Photo courtesy of Mohammad Al-Fares

(Updated September, 2013. All photos courtesy of Mohammad Al-Fares)

On March 4, 2007, Saudicaves received an email from geophysicist Mohammad Al-Fares (pictured above), suggesting that “caving can be combined with Geocaching, the Treasure Hunt Game.”

Knowing nothing about geocaching, we did some research and learned that this sport, game, hobby or whatever you want to call it, basically involves one person hiding something and other people trying to find that something with the help of their GPS.  It seems that geocaching was started by a computer consultant named Dave Ulmer on May 3, 2000, one day after the US military turned off the “selective availability” of their GPS system, making it ten times more accurate than it had been previously. Apparently, Ulmer wanted to test the new accuracy of the system and hid a bucket full of goodies out in the woods near Beaver Creek, Oregon, challenging GPS users to find it. By September of 2000, a web site called was online and there were 75 known caches scattered around the world.

Today (March 6, 2007) there are 366,535 active caches worldwide and geocaching has become a sophisticated activity with its own rules, procedures and terminology. The expression I like best is “muggled”--borrowed from the Harry Potter novels--in reference to a cache which has been vandalized or removed. Geocaching has, in fact, become just complicated enough that you might appreciate reading a nice clear introduction to it before rushing out to find the cache nearest to your home.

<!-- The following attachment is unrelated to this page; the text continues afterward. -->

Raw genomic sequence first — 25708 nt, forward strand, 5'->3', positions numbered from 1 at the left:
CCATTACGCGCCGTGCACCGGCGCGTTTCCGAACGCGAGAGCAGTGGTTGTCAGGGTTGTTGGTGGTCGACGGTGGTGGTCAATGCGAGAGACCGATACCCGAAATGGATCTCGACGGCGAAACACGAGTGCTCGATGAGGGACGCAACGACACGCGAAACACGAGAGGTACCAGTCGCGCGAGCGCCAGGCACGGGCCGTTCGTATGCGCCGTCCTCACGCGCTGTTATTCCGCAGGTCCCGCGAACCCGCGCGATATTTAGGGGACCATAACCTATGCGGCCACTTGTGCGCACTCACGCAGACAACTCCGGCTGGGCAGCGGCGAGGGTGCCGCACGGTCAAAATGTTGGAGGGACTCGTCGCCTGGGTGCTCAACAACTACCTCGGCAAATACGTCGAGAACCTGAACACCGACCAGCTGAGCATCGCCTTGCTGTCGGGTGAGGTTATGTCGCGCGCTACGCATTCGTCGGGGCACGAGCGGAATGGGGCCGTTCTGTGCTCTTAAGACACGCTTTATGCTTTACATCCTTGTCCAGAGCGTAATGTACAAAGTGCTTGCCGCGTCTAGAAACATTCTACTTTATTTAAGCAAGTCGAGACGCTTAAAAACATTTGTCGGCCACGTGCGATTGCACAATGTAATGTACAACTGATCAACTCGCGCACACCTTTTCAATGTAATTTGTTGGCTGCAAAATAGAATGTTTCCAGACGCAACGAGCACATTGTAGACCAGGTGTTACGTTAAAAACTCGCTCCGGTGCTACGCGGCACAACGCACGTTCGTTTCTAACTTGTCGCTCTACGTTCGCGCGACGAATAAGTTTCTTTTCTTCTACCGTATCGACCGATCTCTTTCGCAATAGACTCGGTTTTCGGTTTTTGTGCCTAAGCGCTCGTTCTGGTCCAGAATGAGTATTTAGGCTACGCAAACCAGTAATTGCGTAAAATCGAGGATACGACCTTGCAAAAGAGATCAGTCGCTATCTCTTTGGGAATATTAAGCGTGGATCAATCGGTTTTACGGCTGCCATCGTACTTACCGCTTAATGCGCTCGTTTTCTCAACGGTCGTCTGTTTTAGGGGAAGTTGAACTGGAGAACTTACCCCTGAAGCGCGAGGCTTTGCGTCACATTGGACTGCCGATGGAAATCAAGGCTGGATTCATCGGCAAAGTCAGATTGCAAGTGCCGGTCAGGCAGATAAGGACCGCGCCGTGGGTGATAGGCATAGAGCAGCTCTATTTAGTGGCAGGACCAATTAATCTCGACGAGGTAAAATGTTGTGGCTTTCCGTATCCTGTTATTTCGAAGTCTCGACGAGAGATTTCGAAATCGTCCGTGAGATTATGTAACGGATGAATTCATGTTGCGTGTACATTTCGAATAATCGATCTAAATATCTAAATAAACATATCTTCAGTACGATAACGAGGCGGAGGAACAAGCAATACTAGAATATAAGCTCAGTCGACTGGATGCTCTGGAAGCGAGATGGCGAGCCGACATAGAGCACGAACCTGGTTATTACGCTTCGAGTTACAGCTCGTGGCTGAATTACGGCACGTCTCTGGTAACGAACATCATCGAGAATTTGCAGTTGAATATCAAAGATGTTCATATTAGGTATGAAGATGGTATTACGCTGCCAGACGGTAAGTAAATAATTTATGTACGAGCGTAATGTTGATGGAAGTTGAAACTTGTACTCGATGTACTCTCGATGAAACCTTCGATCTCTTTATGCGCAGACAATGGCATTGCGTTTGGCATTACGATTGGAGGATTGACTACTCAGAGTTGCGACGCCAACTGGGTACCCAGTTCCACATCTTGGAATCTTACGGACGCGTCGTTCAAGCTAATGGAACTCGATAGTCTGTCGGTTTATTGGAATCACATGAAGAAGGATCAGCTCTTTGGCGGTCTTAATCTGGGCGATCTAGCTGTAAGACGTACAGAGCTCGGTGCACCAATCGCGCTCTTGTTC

Mohammad Al-Fares has provided much more than an introduction to geocaching for adventurous souls in the Middle East, by writing the first book on this subject in Arabic. Thanks to Mohammad, we also learned that caves play a role in geocaching and we invite readers to check out his blog at for pictures and descriptions of several desert caves as well as interesting places “discovered while geocaching.”

The cover of Mohammad's book



It’s interesting to see that geocaching is an activity that gets people “out in the blue” to places they might never have visited otherwise. Likewise, Susy and I discovered dozens of natural beauty spots in Western Mexico while hunting for caves…so many, in fact, that we ended up writing a book about them (Outdoors in Western Mexico).



Geocaching in Dahl Abu Marwah

Photo courtesy of Mohammad Al-Fares



We’d like to draw the attention of all geocachers, worldwide, to our Recommendations for anyone interested in exploring caves . Bringing along the right equipment and following standard procedures could mean the difference between life and death! It is also highly recommended, by cave explorers all over the world, that you hook up with experienced cavers, if at all possible. 


Climbing an unnamed dahl on the Summan Plateau.

Geocachers should wear helmets for activities like this and anyone climbing a ladder should be belayed. Read more on cave safety.

Photo courtesy of Mohammad Al-Fares


Although no formal caving club is presently found in Saudi Arabia, this website has received many, many requests for such an organization over the last few years, and we will try our best during 2007, to get a club started.  Anyone want to help?

John and Susy Pint


Photo courtesy of Mohammad Al-Fares

Entrance to a cave in Nesah valley (approximately 75km southwest of Riyadh)